Having shifted focus from basic science research to education, some of the nuances and shifts in the education landscape are often lost on me. Recently, however, the push toward social-emotional learning (SEL) smacked me in the face (seemingly literally).
During a fall teacher-parent-teacher conference (my son is in a dual classroom setting), my son’s homeroom teacher mentioned that the school’s guidance counselor was changing formally to the school’s SEL specialist and would be implementing some new curriculum after the new year. Having just been introduced to SEL and having done some reading on it, I was intrigued and started to ask probing questions (What would they be doing? How much time would be spent? Why the formal shift? What were the anticipated gains versus traditional guidance counseling?). It was pretty clear at that point that the teacher(s) didn’t have much information and only had a high-level view of SEL and the benefits to the student, classroom, and ultimately school.
After reflecting on this exchange, I pulled a piece from Education Week that came across my desk a few months ago (Social-Emotional Learning Has Long-Lasting Positive Effects on Students, Study Says) and now offer a summary (from a parent, scientist, and educator) on some of the author’s points after reviewing it again.
The opening line in the piece is powerful:
“Programs that help students recognize their emotions, solve problems, and form healthy relationships may continue to show positive benefits for months, or even years after they complete them…”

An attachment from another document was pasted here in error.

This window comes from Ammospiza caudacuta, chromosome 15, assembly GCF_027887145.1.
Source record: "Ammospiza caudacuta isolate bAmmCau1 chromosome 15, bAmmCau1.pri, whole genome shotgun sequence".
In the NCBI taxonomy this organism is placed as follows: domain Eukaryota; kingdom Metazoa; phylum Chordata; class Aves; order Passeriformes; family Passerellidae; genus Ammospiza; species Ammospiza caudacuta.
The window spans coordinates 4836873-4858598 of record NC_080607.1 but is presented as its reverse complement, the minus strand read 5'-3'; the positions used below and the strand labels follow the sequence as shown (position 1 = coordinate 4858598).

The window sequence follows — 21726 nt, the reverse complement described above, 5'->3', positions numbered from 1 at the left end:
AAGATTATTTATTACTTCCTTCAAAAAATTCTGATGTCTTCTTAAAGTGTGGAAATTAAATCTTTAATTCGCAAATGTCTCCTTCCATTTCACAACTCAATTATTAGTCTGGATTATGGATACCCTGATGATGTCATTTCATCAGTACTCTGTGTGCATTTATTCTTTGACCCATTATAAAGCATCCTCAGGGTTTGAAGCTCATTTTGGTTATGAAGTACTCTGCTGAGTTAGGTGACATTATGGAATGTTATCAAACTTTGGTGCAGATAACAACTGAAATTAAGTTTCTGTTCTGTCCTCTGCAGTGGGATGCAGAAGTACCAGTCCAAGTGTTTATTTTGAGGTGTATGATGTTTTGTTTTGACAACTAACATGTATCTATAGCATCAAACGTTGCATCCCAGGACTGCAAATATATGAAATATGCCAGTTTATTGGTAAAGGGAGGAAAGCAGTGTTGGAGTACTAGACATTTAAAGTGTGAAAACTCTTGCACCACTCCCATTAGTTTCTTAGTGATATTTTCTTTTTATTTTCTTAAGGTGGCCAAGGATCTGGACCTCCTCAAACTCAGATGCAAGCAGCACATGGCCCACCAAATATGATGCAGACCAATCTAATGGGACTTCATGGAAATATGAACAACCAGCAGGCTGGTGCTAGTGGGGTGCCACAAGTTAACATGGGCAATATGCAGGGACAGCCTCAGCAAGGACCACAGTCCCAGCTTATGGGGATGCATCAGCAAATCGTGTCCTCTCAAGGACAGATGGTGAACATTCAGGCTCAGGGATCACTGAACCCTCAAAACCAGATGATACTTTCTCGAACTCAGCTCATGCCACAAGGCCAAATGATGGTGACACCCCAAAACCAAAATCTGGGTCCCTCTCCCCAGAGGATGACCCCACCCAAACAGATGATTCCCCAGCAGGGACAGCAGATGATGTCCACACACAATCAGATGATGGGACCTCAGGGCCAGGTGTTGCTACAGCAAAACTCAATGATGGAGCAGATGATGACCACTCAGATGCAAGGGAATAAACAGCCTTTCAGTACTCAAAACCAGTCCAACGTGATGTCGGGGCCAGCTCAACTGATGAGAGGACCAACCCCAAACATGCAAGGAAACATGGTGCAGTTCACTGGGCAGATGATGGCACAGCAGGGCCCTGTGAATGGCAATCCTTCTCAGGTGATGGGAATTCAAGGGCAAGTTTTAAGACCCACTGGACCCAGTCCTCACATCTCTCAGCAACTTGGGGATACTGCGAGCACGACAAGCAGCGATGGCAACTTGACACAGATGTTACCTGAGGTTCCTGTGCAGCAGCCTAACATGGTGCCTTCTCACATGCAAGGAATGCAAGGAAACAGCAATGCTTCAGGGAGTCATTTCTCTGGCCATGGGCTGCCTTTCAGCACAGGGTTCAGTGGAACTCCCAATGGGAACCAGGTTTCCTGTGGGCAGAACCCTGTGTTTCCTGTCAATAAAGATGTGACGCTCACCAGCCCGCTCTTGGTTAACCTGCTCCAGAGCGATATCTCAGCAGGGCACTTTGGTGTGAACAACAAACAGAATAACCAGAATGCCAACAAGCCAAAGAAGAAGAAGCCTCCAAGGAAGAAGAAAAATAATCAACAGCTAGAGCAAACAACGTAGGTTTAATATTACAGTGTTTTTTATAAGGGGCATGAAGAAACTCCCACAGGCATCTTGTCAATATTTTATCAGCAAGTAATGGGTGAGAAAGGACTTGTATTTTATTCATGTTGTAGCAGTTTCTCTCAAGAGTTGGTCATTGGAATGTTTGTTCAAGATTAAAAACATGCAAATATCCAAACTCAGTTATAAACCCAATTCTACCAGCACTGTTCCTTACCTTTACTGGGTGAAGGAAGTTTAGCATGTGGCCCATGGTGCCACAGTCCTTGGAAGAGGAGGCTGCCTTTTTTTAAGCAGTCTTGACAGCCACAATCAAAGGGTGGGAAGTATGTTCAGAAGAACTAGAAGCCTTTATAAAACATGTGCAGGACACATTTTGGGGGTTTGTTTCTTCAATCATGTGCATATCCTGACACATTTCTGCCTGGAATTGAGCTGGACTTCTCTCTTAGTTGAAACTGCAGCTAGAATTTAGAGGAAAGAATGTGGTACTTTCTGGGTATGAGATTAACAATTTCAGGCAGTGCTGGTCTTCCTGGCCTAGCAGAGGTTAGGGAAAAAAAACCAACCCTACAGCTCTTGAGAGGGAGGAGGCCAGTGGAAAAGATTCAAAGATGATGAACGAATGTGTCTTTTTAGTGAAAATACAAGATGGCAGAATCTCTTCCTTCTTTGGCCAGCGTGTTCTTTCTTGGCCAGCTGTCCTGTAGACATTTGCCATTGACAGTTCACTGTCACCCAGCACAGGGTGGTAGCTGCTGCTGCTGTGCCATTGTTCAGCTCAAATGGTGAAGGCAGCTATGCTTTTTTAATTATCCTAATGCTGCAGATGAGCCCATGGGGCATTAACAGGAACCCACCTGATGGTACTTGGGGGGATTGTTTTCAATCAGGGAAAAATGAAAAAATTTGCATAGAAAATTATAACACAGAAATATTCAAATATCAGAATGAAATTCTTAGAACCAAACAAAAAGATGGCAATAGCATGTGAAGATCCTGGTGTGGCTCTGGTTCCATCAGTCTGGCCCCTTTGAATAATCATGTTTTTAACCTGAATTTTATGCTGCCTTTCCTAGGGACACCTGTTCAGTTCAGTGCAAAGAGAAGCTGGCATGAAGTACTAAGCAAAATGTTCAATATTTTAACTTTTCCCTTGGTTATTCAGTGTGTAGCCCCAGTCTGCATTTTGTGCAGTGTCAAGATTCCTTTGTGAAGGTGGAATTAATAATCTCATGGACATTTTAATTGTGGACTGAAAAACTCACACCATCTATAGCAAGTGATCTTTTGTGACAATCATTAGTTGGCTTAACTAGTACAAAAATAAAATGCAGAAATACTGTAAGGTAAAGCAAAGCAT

Sign me up! This feels like a place that I want to start investing (time, resources, and capital). When I ask my 2nd grader what he learned in school, I rarely get a straightforward answer (and I’m assuming I’m not alone in that camp of frustrated parents). Additionally, in an age where either ‘ask Alexa/Siri’ or ‘just Google it’ is commonplace when answering most any question requiring more than a one-word response, why would you not get behind programming that effectively teaches real-world skills that are transferable across all subjects/disciplines – versus pushing knowledge transfer that can be gained by a few keystrokes or voice prompts?
In the study reviewed in this particular piece, researchers sampled more than 80 schools and involved more than 90,000 students from kindergarten through 12th grade (across a variety of demographics). Results suggested that participants in social-emotional programs performed approximately 13 percentile points higher than their peers from control groups when performance on tests and grades were compared. Granted the piece does go on to highlight some challenges with this set of research and lays claim to ‘more’ research being suggested by those responsible (insert comment about preserving one’s job security) - students self-reported and, in some cases, did not complete each indicator; a broad definition of SEL was used and therefore researchers were unable to pinpoint exactly what contributed to the gains; and breakdowns across various demographics were not complete.
Regardless of the perceived shortcomings of this study, we need to take note of potential benefits of SEL programming and start collectively embracing the possibilities. We can start by simply developing a common understanding of the topic and, if we do choose to implement in our schools, ensure our educators are equipped to answer basic questions when asked on what students will actually be doing in these types of programs.